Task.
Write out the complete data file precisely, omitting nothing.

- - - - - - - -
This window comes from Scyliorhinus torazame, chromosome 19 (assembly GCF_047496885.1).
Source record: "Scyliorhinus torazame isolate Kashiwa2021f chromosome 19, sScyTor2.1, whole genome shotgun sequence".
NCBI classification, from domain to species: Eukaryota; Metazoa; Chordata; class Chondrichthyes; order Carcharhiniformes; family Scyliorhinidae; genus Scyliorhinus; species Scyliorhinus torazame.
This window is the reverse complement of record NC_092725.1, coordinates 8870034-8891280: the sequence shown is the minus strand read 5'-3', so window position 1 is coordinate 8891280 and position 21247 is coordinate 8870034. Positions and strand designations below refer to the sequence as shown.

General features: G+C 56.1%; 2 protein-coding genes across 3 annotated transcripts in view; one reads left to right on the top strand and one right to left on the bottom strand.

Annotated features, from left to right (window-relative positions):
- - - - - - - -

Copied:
This window comes from Scyliorhinus torazame, chromosome 19 (assembly GCF_047496885.1).
Source record: "Scyliorhinus torazame isolate Kashiwa2021f chromosome 19, sScyTor2.1, whole genome shotgun sequence".
NCBI classification, from domain to species: Eukaryota; Metazoa; Chordata; class Chondrichthyes; order Carcharhiniformes; family Scyliorhinidae; genus Scyliorhinus; species Scyliorhinus torazame.
This window is the reverse complement of record NC_092725.1, coordinates 8870034-8891280: the sequence shown is the minus strand read 5'-3', so window position 1 is coordinate 8891280 and position 21247 is coordinate 8870034. Positions and strand designations below refer to the sequence as shown.

General features: G+C 56.1%; 2 protein-coding genes across 3 annotated transcripts in view; one reads left to right on the top strand and one right to left on the bottom strand.

Annotated features, from left to right (window-relative positions):